Hard copies must be physically protected as per Provincial Privacy laws and using common sense. For instance, file cabinets containing tenant information should never be located in the leasing office where other tenants or unauthorized people have access. Data received online must be protected — computers must have security systems in place to prevent unauthorized access. Lock it up!
Best practices include shredding, deleting or securing the report after the rental application has been approved or denied. You should keep the rental application for five years to protect you in the event of a dispute. Note: The rental application has the signed authorization giving you permission to obtain applicant’s tenant credit report.
Landlord and Tenant Rights and Responsibilities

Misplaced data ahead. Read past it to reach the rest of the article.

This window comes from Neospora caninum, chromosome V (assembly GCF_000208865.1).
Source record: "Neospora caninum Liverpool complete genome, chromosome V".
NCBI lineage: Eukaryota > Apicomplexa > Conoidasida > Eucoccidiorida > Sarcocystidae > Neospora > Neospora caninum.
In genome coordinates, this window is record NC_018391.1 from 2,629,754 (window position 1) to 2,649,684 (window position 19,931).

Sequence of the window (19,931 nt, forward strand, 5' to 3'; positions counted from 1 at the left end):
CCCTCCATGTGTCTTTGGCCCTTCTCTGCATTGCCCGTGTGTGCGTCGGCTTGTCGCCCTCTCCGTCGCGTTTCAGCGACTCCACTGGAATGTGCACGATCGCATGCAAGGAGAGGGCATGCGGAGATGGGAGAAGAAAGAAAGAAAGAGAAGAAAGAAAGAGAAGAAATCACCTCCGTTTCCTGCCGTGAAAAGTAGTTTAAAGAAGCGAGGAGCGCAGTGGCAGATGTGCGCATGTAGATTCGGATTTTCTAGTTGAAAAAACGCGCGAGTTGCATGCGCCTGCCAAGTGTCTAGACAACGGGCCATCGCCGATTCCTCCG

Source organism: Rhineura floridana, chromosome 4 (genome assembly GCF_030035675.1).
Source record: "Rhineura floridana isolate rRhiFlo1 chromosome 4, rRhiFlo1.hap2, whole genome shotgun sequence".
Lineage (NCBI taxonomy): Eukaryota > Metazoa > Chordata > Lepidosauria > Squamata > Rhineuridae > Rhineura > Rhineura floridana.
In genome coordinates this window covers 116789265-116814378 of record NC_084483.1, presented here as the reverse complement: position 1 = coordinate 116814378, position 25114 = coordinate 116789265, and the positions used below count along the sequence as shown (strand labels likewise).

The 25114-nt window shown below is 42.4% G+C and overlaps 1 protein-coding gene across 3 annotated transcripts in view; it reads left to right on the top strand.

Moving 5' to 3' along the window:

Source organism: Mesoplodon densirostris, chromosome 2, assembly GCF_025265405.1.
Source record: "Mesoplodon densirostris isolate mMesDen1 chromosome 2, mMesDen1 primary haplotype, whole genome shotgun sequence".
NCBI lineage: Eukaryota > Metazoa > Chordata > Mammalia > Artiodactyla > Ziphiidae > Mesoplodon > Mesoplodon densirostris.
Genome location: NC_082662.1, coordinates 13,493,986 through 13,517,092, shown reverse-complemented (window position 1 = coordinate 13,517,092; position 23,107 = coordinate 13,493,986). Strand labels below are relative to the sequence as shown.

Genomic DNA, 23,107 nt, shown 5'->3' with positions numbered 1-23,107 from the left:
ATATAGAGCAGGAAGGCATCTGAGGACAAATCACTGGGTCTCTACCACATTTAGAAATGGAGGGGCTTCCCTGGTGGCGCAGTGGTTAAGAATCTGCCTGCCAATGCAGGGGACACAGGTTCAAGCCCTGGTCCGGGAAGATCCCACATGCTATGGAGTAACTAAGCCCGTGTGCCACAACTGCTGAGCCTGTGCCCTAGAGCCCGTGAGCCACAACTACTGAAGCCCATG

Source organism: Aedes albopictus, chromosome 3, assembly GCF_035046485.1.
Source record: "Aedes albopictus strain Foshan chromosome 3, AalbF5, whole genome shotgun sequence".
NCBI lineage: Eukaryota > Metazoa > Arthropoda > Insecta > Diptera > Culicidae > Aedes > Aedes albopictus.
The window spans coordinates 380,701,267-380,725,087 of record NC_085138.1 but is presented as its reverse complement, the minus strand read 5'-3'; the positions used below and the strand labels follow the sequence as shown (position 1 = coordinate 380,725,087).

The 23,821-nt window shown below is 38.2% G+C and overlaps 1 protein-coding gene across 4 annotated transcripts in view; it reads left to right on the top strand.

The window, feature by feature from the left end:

In this day and age, it seems everyone has rights but only you have responsibilities. It is wise to know your landlord RIGHTS and RESPONSIBILITIES, as well as your tenants’ RIGHTS and RESPONSIBILITIES.
You should be familiar with your Provincial Tenancy Laws so you know what you and your tenants are — and are not — allowed to do. Many tenants don’t know!
Remember, www.tenantsinfo.com is an educational website for landlords and tenants. Point your tenants to this site, help educate them, and you will have fewer problems!
This post is provided by Tenant Verification Service, Inc., helping landlords reduce the risks of renting with fraud prevention tools that include Tenant Screening, Tenant Background Checks, (U.S. and Canada), as well as Criminal Background Checks, and Eviction Reports (U.S. only).
Click Here to Receive Landlord Credit Reports.
Disclaimer: The information provided in this post in not intended to be construed as legal advice, nor should it be considered a substitute for obtaining individual legal counsel or consulting your local, state, federal or provincial tenancy laws.